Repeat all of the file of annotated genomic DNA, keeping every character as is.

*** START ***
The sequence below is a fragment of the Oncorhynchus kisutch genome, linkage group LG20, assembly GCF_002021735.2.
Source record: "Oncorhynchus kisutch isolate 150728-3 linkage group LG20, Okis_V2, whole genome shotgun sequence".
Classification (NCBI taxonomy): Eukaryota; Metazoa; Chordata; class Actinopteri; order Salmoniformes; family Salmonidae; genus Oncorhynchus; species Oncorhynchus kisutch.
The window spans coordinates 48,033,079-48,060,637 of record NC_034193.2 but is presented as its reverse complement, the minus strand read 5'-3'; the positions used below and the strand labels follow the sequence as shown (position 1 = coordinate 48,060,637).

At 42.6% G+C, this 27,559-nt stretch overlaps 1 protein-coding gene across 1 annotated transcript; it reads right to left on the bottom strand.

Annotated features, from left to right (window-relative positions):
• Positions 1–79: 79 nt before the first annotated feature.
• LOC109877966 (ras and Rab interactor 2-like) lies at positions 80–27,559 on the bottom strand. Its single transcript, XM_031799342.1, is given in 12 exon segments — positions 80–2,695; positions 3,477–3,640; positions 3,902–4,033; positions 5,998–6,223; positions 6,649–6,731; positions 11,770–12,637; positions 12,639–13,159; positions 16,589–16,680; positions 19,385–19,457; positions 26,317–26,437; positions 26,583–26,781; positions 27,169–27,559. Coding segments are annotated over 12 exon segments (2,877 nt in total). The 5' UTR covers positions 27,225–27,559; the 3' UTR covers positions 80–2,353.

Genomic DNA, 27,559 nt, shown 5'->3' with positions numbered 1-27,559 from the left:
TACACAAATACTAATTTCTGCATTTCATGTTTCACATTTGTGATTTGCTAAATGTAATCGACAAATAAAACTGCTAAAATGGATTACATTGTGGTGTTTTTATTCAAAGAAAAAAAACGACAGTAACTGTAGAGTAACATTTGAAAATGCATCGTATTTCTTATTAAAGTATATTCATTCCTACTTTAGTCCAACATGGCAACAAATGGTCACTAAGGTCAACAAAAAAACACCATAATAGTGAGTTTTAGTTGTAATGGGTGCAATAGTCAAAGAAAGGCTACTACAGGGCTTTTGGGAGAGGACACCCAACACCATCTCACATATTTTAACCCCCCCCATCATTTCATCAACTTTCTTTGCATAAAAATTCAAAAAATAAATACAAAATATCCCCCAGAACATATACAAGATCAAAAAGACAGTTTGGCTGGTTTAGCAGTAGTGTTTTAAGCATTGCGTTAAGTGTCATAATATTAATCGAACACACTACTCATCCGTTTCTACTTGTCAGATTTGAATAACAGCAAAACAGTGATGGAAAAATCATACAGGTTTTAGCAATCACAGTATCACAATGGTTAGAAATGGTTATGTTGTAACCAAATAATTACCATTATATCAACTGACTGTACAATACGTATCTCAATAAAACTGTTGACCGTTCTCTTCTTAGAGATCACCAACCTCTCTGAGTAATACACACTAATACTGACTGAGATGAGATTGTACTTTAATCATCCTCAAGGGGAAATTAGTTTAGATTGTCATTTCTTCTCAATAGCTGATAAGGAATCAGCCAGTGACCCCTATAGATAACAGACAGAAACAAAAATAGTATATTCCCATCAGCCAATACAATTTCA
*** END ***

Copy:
The sequence below is a fragment of the Oncorhynchus kisutch genome, linkage group LG20, assembly GCF_002021735.2.
Source record: "Oncorhynchus kisutch isolate 150728-3 linkage group LG20, Okis_V2, whole genome shotgun sequence".
Classification (NCBI taxonomy): Eukaryota; Metazoa; Chordata; class Actinopteri; order Salmoniformes; family Salmonidae; genus Oncorhynchus; species Oncorhynchus kisutch.
The window spans coordinates 48,033,079-48,060,637 of record NC_034193.2 but is presented as its reverse complement, the minus strand read 5'-3'; the positions used below and the strand labels follow the sequence as shown (position 1 = coordinate 48,060,637).

At 42.6% G+C, this 27,559-nt stretch overlaps 1 protein-coding gene across 1 annotated transcript; it reads right to left on the bottom strand.

Annotated features, from left to right (window-relative positions):
• Positions 1–79: 79 nt before the first annotated feature.
• LOC109877966 (ras and Rab interactor 2-like) lies at positions 80–27,559 on the bottom strand. Its single transcript, XM_031799342.1, is given in 12 exon segments — positions 80–2,695; positions 3,477–3,640; positions 3,902–4,033; positions 5,998–6,223; positions 6,649–6,731; positions 11,770–12,637; positions 12,639–13,159; positions 16,589–16,680; positions 19,385–19,457; positions 26,317–26,437; positions 26,583–26,781; positions 27,169–27,559. Coding segments are annotated over 12 exon segments (2,877 nt in total). The 5' UTR covers positions 27,225–27,559; the 3' UTR covers positions 80–2,353.

Genomic DNA, 27,559 nt, shown 5'->3' with positions numbered 1-27,559 from the left:
TACACAAATACTAATTTCTGCATTTCATGTTTCACATTTGTGATTTGCTAAATGTAATCGACAAATAAAACTGCTAAAATGGATTACATTGTGGTGTTTTTATTCAAAGAAAAAAAACGACAGTAACTGTAGAGTAACATTTGAAAATGCATCGTATTTCTTATTAAAGTATATTCATTCCTACTTTAGTCCAACATGGCAACAAATGGTCACTAAGGTCAACAAAAAAACACCATAATAGTGAGTTTTAGTTGTAATGGGTGCAATAGTCAAAGAAAGGCTACTACAGGGCTTTTGGGAGAGGACACCCAACACCATCTCACATATTTTAACCCCCCCCATCATTTCATCAACTTTCTTTGCATAAAAATTCAAAAAATAAATACAAAATATCCCCCAGAACATATACAAGATCAAAAAGACAGTTTGGCTGGTTTAGCAGTAGTGTTTTAAGCATTGCGTTAAGTGTCATAATATTAATCGAACACACTACTCATCCGTTTCTACTTGTCAGATTTGAATAACAGCAAAACAGTGATGGAAAAATCATACAGGTTTTAGCAATCACAGTATCACAATGGTTAGAAATGGTTATGTTGTAACCAAATAATTACCATTATATCAACTGACTGTACAATACGTATCTCAATAAAACTGTTGACCGTTCTCTTCTTAGAGATCACCAACCTCTCTGAGTAATACACACTAATACTGACTGAGATGAGATTGTACTTTAATCATCCTCAAGGGGAAATTAGTTTAGATTGTCATTTCTTCTCAATAGCTGATAAGGAATCAGCCAGTGACCCCTATAGATAACAGACAGAAACAAAAATAGTATATTCCCATCAGCCAATACAATTTCA